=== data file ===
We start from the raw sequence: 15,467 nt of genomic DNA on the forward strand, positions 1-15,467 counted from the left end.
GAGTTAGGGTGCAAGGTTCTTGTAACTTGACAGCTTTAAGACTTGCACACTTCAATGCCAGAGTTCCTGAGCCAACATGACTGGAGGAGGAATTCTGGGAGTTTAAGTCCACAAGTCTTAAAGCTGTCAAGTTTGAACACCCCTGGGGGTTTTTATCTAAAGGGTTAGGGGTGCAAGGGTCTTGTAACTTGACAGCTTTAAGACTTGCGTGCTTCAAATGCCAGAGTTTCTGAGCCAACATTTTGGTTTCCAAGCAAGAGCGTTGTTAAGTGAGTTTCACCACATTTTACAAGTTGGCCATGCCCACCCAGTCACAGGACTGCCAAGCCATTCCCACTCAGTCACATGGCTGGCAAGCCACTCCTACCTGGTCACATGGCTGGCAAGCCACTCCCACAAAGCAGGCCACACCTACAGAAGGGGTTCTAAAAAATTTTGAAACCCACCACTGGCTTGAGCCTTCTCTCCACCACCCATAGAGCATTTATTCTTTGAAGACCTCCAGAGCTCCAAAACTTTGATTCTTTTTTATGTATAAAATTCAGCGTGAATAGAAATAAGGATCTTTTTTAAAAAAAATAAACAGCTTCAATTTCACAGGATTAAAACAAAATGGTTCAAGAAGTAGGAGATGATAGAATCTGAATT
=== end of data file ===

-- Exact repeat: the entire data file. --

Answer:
We start from the raw sequence: 15,467 nt of genomic DNA on the forward strand, positions 1-15,467 counted from the left end.
GAGTTAGGGTGCAAGGTTCTTGTAACTTGACAGCTTTAAGACTTGCACACTTCAATGCCAGAGTTCCTGAGCCAACATGACTGGAGGAGGAATTCTGGGAGTTTAAGTCCACAAGTCTTAAAGCTGTCAAGTTTGAACACCCCTGGGGGTTTTTATCTAAAGGGTTAGGGGTGCAAGGGTCTTGTAACTTGACAGCTTTAAGACTTGCGTGCTTCAAATGCCAGAGTTTCTGAGCCAACATTTTGGTTTCCAAGCAAGAGCGTTGTTAAGTGAGTTTCACCACATTTTACAAGTTGGCCATGCCCACCCAGTCACAGGACTGCCAAGCCATTCCCACTCAGTCACATGGCTGGCAAGCCACTCCTACCTGGTCACATGGCTGGCAAGCCACTCCCACAAAGCAGGCCACACCTACAGAAGGGGTTCTAAAAAATTTTGAAACCCACCACTGGCTTGAGCCTTCTCTCCACCACCCATAGAGCATTTATTCTTTGAAGACCTCCAGAGCTCCAAAACTTTGATTCTTTTTTATGTATAAAATTCAGCGTGAATAGAAATAAGGATCTTTTTTAAAAAAAATAAACAGCTTCAATTTCACAGGATTAAAACAAAATGGTTCAAGAAGTAGGAGATGATAGAATCTGAATT